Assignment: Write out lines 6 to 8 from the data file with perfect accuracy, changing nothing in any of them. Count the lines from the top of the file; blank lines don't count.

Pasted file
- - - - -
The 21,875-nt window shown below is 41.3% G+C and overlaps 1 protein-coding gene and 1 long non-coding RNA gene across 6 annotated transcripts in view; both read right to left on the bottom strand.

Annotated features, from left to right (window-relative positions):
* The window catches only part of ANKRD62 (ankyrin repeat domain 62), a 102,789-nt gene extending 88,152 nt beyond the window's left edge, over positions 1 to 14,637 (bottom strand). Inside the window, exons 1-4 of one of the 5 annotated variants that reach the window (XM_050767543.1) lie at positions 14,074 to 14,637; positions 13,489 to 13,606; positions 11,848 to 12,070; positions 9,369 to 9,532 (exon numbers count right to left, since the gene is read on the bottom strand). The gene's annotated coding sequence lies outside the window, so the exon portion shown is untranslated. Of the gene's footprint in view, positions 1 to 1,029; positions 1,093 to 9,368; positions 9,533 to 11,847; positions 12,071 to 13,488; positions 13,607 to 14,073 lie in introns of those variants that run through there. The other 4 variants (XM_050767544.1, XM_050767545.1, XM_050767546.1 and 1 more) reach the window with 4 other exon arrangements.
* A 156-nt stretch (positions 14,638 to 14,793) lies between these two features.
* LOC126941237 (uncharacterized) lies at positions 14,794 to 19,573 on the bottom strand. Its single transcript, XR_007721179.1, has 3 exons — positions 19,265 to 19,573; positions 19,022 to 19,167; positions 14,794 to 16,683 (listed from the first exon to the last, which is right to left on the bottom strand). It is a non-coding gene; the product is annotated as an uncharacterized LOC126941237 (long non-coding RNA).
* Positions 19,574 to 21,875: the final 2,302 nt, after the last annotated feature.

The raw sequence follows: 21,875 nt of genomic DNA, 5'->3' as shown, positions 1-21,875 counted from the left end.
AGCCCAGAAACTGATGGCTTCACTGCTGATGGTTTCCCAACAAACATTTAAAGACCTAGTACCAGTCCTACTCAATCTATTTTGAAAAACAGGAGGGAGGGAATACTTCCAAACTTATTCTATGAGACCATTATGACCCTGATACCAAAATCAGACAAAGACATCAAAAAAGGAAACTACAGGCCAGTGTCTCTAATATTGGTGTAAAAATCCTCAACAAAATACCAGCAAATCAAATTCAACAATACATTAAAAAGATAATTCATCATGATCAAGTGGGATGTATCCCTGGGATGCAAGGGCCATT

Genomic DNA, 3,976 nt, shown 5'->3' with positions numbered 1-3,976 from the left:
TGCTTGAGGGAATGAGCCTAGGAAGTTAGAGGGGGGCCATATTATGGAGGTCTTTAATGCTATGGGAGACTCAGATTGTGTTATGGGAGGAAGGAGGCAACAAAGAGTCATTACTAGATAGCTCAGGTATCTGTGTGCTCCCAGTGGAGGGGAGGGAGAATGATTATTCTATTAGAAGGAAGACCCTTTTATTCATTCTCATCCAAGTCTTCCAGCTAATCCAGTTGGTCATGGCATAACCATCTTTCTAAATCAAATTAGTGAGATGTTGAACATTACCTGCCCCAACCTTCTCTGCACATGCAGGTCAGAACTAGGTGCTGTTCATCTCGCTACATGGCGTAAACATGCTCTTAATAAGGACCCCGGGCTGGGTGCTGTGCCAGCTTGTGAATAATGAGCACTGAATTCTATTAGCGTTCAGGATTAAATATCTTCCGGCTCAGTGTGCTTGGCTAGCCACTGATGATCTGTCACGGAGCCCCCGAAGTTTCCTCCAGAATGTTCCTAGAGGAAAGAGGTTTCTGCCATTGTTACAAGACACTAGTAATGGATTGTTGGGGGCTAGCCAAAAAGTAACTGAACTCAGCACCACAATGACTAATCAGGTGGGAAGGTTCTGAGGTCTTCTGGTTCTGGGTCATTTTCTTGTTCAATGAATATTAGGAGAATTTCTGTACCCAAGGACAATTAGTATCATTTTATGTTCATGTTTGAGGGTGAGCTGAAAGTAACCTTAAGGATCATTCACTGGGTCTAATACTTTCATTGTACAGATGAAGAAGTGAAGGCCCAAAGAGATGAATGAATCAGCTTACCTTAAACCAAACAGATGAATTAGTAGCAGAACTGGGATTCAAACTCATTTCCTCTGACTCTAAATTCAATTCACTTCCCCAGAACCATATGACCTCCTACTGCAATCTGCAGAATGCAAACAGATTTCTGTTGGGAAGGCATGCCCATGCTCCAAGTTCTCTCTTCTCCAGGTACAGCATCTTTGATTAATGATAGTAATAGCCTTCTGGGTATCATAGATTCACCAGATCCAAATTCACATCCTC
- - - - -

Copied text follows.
* Positions 19,574 to 21,875: the final 2,302 nt, after the last annotated feature.

The raw sequence follows: 21,875 nt of genomic DNA, 5'->3' as shown, positions 1-21,875 counted from the left end.
AGCCCAGAAACTGATGGCTTCACTGCTGATGGTTTCCCAACAAACATTTAAAGACCTAGTACCAGTCCTACTCAATCTATTTTGAAAAACAGGAGGGAGGGAATACTTCCAAACTTATTCTATGAGACCATTATGACCCTGATACCAAAATCAGACAAAGACATCAAAAAAGGAAACTACAGGCCAGTGTCTCTAATATTGGTGTAAAAATCCTCAACAAAATACCAGCAAATCAAATTCAACAATACATTAAAAAGATAATTCATCATGATCAAGTGGGATGTATCCCTGGGATGCAAGGGCCATT